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Bengals' defensive emphasis this offseason is clear

3/28/2015

CINCINNATI -- While many outside of Paul Brown Stadium spent the early days of the offseason lamenting Andy Dalton's inconsistencies and placing the Cincinnati Bengals' struggles primarily at his feet, his coach, Marvin Lewis, looked elsewhere to identify issues.

To him, Dalton actually played fairly well in Cincinnati's 26-10 wild-card round loss at Indianapolis. Lewis' biggest beef in the defeat rested with his defense, a unit whose once-intimidating, bullish nature seemed absent that afternoon.

"Frankly," Lewis said at this week's owners meetings in Arizona, responding to a question about his 0-6 playoff record with the Bengals, "we haven't won a playoff game because we didn't play well enough on defense."

He didn't need to elaborate much beyond that.

It's because of the recent playoff woes that Lewis and others in positions of power around the franchise decided to focus more this offseason on building up the defense. Their emphasis on having a physical and intimidating unit again have been made clear through the moves the Bengals have made through free agency.

Of the 12 players the Bengals have either signed, re-signed or tendered this month, eight play defense. That's notable considering nine of the Bengals originally scheduled to hit free agency this year were offensive players.

Lewis cited the last two playoff games in particular -- contests in which Dalton averaged 235 yards passing and had a touchdown pass and two interceptions -- as reasons he views his defense in desperate need of a makeover. Lewis isn't absolving Dalton of any fault in the defeats. He just wants his defense to be held more accountable.

After all, during the wild-card round loss to San Diego following the 2013 season, Cincinnati held a three-point lead at halftime before allowing the Chargers to sprint by in the second half. True, problematic tweaks to the offensive game plan affected how well the Bengals moved the ball in the second half (and how they failed to score), but the defense still gave up 13 points and 196 yards in the final two quarters. The 196 yards were 61.6 percent of the yards the Chargers collected in the game.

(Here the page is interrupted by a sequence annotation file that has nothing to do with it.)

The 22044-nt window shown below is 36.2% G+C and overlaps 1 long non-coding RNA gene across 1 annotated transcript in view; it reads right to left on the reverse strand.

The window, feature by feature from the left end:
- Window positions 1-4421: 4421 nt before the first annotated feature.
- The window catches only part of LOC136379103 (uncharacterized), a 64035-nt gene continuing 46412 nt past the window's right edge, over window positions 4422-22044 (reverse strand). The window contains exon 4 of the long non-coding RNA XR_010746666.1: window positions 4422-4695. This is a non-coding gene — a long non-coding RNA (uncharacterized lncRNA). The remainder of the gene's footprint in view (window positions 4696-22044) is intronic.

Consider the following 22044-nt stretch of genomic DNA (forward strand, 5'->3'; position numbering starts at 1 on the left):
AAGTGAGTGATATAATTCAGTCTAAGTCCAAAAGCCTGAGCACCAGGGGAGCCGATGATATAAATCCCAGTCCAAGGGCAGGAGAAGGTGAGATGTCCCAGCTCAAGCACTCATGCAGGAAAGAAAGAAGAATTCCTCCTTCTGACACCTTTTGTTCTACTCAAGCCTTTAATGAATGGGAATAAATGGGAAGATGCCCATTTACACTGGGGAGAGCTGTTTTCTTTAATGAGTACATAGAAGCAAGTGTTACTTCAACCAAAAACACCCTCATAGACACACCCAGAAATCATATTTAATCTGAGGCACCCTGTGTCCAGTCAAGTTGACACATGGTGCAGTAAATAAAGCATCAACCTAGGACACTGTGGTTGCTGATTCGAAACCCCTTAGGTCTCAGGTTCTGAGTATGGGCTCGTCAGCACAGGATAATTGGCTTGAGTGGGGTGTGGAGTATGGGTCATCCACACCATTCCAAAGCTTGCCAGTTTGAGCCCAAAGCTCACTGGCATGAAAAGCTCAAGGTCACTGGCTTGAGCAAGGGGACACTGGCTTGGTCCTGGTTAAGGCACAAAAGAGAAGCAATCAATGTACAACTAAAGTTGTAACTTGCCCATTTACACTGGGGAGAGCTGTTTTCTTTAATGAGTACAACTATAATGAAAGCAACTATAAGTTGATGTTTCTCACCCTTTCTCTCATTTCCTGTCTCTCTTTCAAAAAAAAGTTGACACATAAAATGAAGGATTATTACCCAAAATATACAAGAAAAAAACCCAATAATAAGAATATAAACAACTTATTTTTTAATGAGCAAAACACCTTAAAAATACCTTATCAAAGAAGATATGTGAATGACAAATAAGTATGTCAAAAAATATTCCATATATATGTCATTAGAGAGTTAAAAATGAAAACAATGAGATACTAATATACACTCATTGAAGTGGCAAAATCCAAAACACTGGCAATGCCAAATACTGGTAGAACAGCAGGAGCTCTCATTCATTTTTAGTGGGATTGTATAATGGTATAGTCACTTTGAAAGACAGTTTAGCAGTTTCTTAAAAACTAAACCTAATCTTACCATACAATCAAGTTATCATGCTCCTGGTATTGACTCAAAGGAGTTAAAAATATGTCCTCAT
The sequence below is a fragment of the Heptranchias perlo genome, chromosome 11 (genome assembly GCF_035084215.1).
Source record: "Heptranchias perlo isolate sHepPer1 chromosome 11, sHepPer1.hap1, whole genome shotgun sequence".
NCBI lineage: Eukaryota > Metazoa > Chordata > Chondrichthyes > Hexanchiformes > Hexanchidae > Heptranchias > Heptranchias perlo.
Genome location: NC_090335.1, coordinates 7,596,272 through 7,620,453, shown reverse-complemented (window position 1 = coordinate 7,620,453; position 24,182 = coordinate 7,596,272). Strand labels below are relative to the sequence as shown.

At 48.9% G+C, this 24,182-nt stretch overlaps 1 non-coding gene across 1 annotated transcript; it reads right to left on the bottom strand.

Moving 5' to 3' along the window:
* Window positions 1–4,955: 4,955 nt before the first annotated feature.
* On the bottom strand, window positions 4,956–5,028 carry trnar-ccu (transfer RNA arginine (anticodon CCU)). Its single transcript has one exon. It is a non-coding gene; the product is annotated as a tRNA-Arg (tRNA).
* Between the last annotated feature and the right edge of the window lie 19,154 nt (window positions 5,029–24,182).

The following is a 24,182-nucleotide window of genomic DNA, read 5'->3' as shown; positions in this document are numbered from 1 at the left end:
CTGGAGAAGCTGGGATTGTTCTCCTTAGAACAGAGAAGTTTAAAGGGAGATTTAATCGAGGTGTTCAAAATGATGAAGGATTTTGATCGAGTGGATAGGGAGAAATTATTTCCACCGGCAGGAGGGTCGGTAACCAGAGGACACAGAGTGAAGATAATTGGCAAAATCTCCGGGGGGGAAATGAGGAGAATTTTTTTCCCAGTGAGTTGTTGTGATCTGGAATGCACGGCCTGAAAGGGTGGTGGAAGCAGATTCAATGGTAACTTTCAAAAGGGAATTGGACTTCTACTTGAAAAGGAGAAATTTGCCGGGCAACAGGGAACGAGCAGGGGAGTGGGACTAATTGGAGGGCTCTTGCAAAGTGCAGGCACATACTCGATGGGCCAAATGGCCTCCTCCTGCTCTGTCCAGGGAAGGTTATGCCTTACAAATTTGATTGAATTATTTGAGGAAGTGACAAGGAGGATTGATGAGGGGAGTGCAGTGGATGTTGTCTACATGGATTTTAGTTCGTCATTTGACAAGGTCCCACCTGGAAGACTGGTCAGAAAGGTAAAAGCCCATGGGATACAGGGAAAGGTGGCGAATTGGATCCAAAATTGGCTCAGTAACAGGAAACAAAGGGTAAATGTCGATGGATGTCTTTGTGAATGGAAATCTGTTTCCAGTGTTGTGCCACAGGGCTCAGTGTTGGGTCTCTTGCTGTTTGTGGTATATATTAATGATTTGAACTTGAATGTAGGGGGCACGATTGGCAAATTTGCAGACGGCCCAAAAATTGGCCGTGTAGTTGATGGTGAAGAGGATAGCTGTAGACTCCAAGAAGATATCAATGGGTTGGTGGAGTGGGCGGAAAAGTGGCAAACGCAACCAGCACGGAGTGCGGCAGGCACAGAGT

In January, the Bengals trailed the Colts by a field goal at halftime before giving up another 13 unanswered second-half points. Sacked only once, Andrew Luck completed 31 passes for 376 yards. He was barely pressured.

Former Bengals running back Daniel Herron also emerged as one of Luck's weapons in that game. Cincinnati had trouble slowing him both as a runner and receiver. Of the Colts' 482 total yards, Herron had 141. As a unit, Indianapolis' running backs gained 114 yards and averaged 4.6.

It wasn't only in the playoffs when the Bengals had problems rushing quarterbacks and stopping the run. During the regular season, they had just 20 sacks, one of the worst single-season totals in franchise history. They also allowed eight teams to gain 100 or more yards against them on the ground.

This offseason's moves were the products of that.

Michael Johnson was signed to aid the pass rush. Pat Sims was brought back to boost the run defense. A.J. Hawk was snatched from free agency to give presence defending both from the second level. Taylor Mays and Terence Newman weren't re-signed, as the Bengals start trying to get some of their younger defensive backs more playing time.

Some of these moves also indicate how the Bengals want to recapture the physical spirit that had once been their defensive calling card. They've long believed that style of play wins the AFC North. Hawk and Sims are among the additions known to play with an edge.

"It's a physical division," Sims said Friday. "You can't come any other way."